2Dimensional, 3Dimensional noise reduction in video surveillance cameras
In the context of video, signal distortion—known more colloquially as “noise”—can take the form of a random pattern of pixels that do not represent visual features in the scene being captured, or coherent noise produced by a particular device’s characteristics. A certain degree of noise is inevitable in any electronic device that transmits or receives a signal, and in video cameras, noise is a by-product of image capture.
Perhaps counterintuitively, higher-resolution cameras are more susceptible to noise. The reason is that the elements on the optical sensor are smaller and thus able to collect less light, narrowing tolerances and making errors more likely. Moreover, to compensate for the lesser amount of light collected by individual sensor elements, greater signal amplification is often applied, which itself introduces noise. More generally, for any given camera, low-light conditions will result in higher noise levels.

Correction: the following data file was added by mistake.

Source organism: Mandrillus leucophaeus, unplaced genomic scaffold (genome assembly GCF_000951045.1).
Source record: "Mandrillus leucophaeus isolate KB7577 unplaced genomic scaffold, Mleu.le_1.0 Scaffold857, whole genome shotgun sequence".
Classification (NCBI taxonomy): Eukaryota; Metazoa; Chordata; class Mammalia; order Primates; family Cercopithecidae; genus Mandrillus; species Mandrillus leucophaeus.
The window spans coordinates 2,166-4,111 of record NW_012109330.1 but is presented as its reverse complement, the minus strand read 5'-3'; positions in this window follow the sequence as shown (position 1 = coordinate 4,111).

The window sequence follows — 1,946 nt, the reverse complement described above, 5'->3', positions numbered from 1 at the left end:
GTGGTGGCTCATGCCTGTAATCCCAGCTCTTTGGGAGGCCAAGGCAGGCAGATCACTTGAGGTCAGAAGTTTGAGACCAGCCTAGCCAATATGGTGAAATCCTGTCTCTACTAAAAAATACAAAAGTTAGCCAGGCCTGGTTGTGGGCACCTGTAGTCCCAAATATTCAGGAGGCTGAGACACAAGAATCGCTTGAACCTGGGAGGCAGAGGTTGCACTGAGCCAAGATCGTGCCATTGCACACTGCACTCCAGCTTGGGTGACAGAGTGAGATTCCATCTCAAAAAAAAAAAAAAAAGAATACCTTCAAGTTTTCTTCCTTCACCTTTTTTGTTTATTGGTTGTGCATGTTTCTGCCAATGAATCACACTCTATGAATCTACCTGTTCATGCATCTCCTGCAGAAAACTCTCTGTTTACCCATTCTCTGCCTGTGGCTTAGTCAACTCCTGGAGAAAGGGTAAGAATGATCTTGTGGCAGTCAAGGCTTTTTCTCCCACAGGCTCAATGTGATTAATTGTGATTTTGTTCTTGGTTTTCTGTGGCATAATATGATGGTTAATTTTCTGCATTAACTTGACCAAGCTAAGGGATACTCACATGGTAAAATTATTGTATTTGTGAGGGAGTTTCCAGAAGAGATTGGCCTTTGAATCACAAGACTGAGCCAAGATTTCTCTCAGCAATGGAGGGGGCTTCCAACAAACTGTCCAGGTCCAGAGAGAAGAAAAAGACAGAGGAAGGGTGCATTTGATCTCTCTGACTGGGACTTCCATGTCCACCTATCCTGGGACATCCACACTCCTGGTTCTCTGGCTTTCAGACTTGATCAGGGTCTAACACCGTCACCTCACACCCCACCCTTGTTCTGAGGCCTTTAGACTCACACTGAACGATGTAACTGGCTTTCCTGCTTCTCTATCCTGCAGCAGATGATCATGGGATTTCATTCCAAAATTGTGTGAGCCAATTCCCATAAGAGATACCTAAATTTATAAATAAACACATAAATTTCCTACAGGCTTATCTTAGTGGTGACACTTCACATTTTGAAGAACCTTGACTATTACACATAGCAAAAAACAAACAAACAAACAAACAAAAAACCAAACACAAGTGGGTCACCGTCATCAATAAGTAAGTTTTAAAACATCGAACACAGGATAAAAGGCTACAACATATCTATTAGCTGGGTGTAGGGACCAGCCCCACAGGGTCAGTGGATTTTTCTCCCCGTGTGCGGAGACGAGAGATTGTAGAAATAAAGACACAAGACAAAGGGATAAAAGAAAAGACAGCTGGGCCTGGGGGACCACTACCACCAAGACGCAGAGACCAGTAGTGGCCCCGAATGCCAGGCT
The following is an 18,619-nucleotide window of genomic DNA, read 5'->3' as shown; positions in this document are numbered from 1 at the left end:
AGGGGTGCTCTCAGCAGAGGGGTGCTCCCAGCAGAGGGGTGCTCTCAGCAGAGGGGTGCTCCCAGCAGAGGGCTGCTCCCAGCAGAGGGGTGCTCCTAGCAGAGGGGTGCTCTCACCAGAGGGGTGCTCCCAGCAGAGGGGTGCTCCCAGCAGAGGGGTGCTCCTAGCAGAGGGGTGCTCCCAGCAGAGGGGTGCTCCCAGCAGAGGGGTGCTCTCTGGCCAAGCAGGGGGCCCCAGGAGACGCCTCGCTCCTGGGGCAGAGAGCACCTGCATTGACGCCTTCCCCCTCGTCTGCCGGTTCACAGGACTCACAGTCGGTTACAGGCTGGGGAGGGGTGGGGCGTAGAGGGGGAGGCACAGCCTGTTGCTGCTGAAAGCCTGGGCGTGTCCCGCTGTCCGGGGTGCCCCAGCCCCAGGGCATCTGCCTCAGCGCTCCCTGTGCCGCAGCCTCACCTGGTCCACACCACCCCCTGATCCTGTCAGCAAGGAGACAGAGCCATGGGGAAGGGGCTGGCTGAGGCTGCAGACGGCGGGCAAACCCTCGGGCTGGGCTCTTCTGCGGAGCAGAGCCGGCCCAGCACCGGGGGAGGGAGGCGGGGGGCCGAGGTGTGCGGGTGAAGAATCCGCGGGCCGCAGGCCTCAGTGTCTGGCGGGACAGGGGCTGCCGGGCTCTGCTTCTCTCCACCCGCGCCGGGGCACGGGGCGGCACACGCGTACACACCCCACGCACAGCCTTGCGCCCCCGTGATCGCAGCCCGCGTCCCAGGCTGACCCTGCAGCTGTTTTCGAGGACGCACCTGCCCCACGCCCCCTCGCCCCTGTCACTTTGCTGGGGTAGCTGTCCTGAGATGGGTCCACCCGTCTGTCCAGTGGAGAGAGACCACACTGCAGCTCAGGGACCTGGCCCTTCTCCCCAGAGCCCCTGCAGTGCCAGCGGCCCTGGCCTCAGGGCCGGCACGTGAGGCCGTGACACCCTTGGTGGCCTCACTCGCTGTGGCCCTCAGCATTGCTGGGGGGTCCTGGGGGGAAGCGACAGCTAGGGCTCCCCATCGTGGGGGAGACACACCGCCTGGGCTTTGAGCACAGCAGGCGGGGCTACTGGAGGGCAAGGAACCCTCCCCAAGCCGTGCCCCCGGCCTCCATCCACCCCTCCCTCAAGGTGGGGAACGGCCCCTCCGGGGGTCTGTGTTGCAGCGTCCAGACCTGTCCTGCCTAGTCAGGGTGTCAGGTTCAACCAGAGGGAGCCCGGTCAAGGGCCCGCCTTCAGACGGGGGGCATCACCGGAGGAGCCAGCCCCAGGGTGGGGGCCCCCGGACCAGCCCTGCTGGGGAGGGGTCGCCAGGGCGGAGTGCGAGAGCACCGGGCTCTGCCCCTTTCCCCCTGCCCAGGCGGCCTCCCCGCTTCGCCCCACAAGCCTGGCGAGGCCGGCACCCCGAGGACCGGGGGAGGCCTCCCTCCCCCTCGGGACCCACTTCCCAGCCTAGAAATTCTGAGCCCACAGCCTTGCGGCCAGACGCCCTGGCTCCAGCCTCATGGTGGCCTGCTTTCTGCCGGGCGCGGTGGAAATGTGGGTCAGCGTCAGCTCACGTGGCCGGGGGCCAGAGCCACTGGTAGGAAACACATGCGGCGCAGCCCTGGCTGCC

- Types of noise reduction approaches
- The need for an integrated approach
- Benefits of noise reduction
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